Seeing just how varied and thriving the greater ecosystem of geeky creators actually can be has been a necessary balm, especially since the election. Finding a reason for joy and inspiration to create new stories, new kinds of art, new connections among strangers, is especially important in the face of oppression and rising fascism. When we can see others being creative rather than complacent, building bridges rather than walls, it makes a difference. It’s why I’m excited by the prospect of being able to take Uncanny’s mission of supporting gorgeous, experimental, passionate storytelling even further with Uncanny TV, and dive even deeper into more stories about why SF/F matters. And getting to do this with Matt Peters, a friend and colleague I enjoy collaborating with, and who has inspired me to do better in my own work? That’s definitely one of my favorite bits!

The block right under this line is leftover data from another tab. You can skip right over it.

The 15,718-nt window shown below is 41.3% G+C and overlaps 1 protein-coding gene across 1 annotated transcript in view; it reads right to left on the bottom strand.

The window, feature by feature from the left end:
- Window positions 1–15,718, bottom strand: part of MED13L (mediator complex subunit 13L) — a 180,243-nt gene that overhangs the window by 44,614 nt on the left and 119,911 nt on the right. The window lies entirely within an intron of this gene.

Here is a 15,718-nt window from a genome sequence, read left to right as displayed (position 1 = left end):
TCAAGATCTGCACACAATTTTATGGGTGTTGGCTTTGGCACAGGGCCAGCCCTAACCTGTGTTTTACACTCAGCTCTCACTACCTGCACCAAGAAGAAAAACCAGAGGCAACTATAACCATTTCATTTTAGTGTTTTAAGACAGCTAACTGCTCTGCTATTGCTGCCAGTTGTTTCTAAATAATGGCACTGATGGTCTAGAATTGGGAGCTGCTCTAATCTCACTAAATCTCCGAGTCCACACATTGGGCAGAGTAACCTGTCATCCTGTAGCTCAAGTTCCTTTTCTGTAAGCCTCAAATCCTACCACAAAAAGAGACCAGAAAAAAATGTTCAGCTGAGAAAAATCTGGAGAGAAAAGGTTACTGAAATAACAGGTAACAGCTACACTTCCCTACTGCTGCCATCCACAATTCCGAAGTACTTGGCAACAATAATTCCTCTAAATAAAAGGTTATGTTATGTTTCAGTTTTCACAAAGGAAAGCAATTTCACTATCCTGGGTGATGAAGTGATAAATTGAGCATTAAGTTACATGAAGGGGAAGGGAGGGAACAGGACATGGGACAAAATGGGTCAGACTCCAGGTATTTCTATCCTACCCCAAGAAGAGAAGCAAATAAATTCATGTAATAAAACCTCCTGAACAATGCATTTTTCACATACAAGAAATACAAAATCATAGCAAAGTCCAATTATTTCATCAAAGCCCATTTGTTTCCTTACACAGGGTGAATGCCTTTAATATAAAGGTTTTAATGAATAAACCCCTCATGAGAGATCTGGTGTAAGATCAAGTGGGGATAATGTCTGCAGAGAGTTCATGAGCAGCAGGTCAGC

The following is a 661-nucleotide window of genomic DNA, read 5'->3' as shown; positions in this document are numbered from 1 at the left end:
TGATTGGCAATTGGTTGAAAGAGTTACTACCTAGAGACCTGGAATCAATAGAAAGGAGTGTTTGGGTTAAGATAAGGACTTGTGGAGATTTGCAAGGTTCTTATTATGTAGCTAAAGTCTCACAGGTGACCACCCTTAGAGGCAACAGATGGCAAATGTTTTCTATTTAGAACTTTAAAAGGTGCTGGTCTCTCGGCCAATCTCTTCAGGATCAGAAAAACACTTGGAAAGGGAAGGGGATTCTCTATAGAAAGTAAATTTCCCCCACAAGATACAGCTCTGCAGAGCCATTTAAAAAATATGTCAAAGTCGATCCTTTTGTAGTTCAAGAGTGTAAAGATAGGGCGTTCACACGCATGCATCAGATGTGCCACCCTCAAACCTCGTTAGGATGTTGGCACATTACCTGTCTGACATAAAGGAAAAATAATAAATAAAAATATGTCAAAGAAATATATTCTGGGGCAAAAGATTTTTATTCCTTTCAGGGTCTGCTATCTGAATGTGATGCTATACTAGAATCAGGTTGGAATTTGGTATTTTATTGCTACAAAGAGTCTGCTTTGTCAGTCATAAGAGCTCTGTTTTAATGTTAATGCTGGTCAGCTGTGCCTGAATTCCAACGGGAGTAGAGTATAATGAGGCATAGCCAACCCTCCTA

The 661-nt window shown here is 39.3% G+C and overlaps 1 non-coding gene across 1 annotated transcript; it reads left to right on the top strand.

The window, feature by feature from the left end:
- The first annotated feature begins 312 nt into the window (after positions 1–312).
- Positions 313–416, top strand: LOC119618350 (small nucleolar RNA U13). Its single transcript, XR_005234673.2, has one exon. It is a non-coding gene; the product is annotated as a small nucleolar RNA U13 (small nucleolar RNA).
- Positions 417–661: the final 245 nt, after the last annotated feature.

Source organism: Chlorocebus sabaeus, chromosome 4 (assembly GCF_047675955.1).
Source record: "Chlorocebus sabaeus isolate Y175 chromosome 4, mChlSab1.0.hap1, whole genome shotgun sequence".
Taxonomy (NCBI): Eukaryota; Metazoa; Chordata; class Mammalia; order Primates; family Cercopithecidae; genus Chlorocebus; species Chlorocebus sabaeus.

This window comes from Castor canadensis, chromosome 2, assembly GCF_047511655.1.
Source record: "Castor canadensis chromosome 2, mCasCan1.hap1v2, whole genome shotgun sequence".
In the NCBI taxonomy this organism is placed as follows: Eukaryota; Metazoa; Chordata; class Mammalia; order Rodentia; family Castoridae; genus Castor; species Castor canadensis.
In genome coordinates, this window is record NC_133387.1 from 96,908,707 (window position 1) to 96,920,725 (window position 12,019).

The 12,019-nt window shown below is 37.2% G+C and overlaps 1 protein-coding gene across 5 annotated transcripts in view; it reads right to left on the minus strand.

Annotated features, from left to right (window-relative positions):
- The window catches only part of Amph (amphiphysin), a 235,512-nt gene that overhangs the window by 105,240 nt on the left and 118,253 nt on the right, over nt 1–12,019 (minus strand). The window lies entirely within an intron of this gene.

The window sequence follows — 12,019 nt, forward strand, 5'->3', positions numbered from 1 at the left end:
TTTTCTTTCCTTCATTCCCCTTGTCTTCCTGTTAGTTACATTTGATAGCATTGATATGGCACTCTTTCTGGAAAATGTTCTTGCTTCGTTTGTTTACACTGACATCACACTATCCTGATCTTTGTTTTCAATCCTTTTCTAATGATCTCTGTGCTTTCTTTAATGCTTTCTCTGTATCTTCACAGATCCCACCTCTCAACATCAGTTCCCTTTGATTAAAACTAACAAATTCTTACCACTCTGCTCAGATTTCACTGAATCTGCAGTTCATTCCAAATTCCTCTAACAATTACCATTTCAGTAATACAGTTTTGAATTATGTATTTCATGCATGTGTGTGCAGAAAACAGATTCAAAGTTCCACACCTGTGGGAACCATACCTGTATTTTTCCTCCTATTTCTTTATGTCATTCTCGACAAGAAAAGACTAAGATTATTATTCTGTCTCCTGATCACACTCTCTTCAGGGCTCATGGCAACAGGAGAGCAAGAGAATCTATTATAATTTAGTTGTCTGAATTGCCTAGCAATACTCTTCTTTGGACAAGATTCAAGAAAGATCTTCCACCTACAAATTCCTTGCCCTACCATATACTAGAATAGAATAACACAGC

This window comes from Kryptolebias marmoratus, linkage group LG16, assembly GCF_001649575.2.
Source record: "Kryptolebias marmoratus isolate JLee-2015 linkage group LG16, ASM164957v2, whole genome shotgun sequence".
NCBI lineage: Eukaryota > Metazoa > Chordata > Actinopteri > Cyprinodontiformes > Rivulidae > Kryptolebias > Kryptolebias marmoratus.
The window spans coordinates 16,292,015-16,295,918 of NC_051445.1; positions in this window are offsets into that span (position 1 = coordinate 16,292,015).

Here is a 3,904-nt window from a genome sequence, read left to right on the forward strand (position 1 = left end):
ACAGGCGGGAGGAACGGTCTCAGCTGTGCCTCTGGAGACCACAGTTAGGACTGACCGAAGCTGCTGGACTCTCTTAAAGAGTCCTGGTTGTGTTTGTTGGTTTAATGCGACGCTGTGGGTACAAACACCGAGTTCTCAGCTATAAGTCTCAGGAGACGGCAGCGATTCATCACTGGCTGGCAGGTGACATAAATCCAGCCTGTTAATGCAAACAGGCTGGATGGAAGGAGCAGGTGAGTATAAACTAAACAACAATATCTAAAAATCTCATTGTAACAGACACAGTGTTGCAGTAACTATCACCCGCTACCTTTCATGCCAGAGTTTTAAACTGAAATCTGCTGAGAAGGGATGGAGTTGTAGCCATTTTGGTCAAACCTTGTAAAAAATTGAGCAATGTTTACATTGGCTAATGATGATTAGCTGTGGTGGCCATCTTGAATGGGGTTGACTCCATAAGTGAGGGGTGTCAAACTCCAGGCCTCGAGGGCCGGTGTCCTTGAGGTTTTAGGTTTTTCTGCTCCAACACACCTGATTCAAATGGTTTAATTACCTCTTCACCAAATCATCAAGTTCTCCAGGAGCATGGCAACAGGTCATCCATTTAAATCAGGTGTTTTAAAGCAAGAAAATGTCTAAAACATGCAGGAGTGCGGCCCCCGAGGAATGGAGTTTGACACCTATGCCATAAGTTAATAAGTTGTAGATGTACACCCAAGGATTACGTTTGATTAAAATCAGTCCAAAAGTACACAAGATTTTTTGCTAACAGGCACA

Uncanny TV Presenter Matt Peters is an enthusiast of all things nerdy. Matt has been a voice in the industry for several years through his website and podcast Since Last We Spoke. He’s contributed to various media outlets both print and digital and has been invited to speak on panels regarding diversity in geek spaces at C2E2 and Wizard World. Matt is also founder of Core/Demo, a belly dance charity event that supports cancer research. You can find him on Twitter @MightyInkMatt where he frequently geeks out over comics, video games, and pro-wrestling. His favorite color is orange and he’s fond of the number “13.”